I’ve talked about the wacky jig and the Flick Shake worm from Jackall before, but sometimes it takes awhile to see the full scope of any technique. When I was lucky enough to hook up with Ty Ono several years ago when Jackall was introducing the Flick Shake worm, the tungsten jig heads featured a smaller hook and no weedguard.

When Ono, Curt Arakawa and I hit the old, hard bottom Irvine Lake so I could see the baits in action and learn about the technique, the hook size did not seem to be an issue. And since the Flick Shake worm tended to hold the hook point up, there really weren’t many hang-up issues either. Eventually, to appease that part of market that prefers the bigger hook (and weedguard) for bass, the Jackall wacky jig is now offered that way.

But backing up to my first exposure to the method, it was obvious that Ono used both lighter line (he actually fished with 4-pound test) and a fast tip, but far lighter action rod than one I typically use for dart heads.

But what Ono did, and what I have learned from visitors to this site, other Japanese pros as well tend to use a much higher tempo, or frequency with the shake of their rod tip. It seemed somewhat unnecessary, but with the success of such fishermen as Ono and B.A.S.S. and FLW pro Shinichi Fukae, it (rod manipulation) was certainly worth a look.

But what has hindered my attempts  was the rod. I rarely use a noodle. My spinning rods could be jig rods if they were baitcasters. But I recently got a Lamiglas XPS 764 (7 1/2 feet), and it turned out, the tip action was quicker and lighter than my other sticks, and when I dropped down to 6-pound (straight mono, with a fluoro leader) I found a rod that allows me a quicker rod shake without moving the bait horizontally very much.

When I say quicker, it can be much quicker (like Ono demonstrated) but in fact, in seeing the jig and Flick Shake in clear water, neither are really moving as much as the rod action would indicate. In other words, I get the rhythmic bounce, however, combined with the stretch of the thinner mono, the bait movement is actually more subtle than the bottom-pounding I get with the stiffer rod and heavier line.

I don’t have all the answers. I don’t know that it matters all the time. But I spent hours doing it today and even fish on beds seemed to work harder to get that bait off their nest or kill the darn thing. I couldn’t see them, but I could see the line and feel the mixed bag of nips, tugs and move-offs–all suggesting spawning fish or near spawners.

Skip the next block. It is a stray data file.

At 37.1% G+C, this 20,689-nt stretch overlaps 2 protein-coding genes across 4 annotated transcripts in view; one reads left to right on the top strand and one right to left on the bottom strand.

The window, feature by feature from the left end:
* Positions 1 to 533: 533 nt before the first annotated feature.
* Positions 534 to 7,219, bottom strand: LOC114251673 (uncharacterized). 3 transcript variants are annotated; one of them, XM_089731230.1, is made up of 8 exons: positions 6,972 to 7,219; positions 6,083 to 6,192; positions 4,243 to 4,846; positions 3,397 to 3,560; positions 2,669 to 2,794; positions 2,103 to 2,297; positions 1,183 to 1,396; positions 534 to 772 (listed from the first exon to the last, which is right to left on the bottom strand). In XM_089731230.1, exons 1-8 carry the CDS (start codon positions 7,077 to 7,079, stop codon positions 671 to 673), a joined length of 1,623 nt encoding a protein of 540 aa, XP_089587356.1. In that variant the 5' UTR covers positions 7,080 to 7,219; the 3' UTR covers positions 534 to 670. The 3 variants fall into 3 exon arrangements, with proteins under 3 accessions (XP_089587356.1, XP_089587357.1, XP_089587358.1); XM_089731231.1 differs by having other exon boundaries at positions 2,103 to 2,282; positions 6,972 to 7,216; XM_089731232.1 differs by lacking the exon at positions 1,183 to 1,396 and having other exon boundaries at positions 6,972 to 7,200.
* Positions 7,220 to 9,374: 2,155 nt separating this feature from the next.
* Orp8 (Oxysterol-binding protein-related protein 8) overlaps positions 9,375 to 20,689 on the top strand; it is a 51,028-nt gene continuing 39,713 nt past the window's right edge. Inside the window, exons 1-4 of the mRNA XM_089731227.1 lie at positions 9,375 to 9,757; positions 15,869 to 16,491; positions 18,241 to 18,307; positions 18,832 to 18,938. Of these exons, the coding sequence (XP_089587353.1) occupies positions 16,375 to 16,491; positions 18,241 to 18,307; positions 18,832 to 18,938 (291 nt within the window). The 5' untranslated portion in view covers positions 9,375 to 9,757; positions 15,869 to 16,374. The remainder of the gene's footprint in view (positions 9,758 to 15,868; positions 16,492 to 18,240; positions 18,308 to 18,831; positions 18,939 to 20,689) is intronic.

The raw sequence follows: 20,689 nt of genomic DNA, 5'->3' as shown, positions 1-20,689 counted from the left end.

And one other thing. Whether using the new jig with the bigger hook or the old style that I still carry, it was obvious, even with the lighter rod and line, the there is no problem driving the hook. You really don’t have to swing, the fish have it and that hook on the Jackall is sharp. Just pointing the rod at the fish and reeling was all it took.

 




10 Responses to “How much (Flick) shake will get the job done?”


I like the Jackall flick worms but have migrated to Zoom swamp crawlers. There a little easier on the wallet if you know what I mean.

Dave: I understand what you’re saying. But we all weigh those things when it comes to something that is working for us.

I fished a night tournament last summer and in less than 30 minutes (using the 6.8 inch Flick Shake)I caught seven bass and used all seven baits (the fish tossed each one) in the bag. My partner was using something else, and I have to say, it would have been very hard to go looking for an “alternative” at that time. 🙂

So, using your description of the rod and action…Would a dropshot specific style rod (Shimano Crucial) work the bait as described?

I think what has become the trend in drop-shot rods would work very well. I prefer longer rods for the casting and wider spool reels for their retrieve speed, but I think your action choice would match up well–especially with the 1/16 and 3/32-ounce wacky jigs.

Here is something for your problem with one bait, one fish George. Get some appropriate sized shrink tube and make a band about 1/4 to 3/8’s long and shrink to the balance point of the worm. It will solve the durability issue with the bait. It is important that the worm be hooked perpendicular so the “o-ring” method will not work. Actually there is a top and bottom to the worm if you try it in a pool.

There are many other baits and tricks involved with this technique. Not going to give everything away on one of my moneymakers. Keep exploring guys. It is a very versatile, and deadly, technique.

Even better idea George, have Jim make you some!

Hey, Robert: I accept all good advice and really appreciate yours. But so you know, in more than 40 years of bass fishing, I never considered catching one fish per one soft plastic as that much of a “problem.” 🙂 I have trashed thousands of worms for not catching a darn thing.

I have to buy mine George. Those things are expensive 🙂
Let me know when I can come dig through the trash.

Is this a bait that one can use an O ring to affix it to the head? I’m using a size 5 O ring to work 4″ Senkos on the Jackall heads and it works like a dream. I can get 5 to 10 fish out of a single bait.

by George Kramer

You sure could on the 6.8 incher since the diameter of the worm is greater. You’d have to see how the 5.8 holds. The 4.8 would require a smaller ring–I think. Haven’t tried it, in all honesty.